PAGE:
r.thin will thin only the non-zero cells of the named input raster map layer within the current geographic region settings. The cell width of the thinned output raster map layer will be equal to the cell resolution of the currently set geographic region. All of the thinned linear features will have the width of a single cell.
r.thin will create a new output raster data file containing the thinned linear features. r.thin assumes that linear features are encoded with positive values on a background of 0's in the input raster data file.
r.thin may create small spurs or "dangling lines" during the thinning process. These spurs may be removed (after creating a vector map layer) by v.clean.
r.thin creates a 0/1 output map.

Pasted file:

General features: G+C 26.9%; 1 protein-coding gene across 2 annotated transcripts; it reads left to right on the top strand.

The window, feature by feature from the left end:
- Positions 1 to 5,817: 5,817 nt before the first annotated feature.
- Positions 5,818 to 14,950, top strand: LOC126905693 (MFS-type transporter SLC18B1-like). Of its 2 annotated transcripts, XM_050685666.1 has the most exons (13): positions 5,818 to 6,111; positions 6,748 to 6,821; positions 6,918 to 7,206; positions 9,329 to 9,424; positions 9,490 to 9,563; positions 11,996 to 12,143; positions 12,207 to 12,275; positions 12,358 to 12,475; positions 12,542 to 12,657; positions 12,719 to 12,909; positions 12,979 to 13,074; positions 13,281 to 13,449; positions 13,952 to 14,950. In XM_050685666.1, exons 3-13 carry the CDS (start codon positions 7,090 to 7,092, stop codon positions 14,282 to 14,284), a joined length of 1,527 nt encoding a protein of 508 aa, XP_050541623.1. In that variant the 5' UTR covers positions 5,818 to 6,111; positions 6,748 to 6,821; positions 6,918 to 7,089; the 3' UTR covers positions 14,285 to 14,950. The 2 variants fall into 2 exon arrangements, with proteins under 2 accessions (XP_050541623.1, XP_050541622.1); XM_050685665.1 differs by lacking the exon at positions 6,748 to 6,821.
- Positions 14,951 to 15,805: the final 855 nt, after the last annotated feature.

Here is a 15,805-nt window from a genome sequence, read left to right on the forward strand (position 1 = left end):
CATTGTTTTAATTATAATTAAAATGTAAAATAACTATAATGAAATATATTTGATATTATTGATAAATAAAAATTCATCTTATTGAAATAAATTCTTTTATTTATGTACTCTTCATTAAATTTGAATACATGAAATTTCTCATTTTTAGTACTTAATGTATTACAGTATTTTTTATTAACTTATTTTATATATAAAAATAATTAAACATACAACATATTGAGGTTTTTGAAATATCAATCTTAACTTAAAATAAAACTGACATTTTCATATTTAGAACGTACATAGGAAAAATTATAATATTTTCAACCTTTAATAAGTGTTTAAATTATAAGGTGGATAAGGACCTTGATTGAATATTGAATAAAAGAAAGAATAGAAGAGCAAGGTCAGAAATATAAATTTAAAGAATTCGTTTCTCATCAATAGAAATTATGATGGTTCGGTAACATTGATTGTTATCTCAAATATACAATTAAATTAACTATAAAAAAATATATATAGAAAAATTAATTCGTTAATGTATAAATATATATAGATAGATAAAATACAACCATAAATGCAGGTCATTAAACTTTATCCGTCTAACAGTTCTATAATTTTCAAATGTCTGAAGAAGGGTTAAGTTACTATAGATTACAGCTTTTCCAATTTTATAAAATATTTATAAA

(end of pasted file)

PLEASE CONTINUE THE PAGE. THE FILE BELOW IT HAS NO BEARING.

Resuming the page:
The sceleton is finally thinned when the thinning process converges; i.e., "no further pixels can be removed without altering the connectivity or shortening the sceleton legs" (p. 541). The authors prove that the thinning process described always converges and produces one-pixel thick sceletons. The number of iterations depends on the original thickness of the object. Each iteration peels off the outside pixels from the object. Therefore, if the object is <= n pixels thick, the algorithm should converge in <= iterations.
The code for finding the bounding box as well as input/output code was written by Mike Baba (DBA Systems, 1990) and Jean Ezell (USACERL, 1988).
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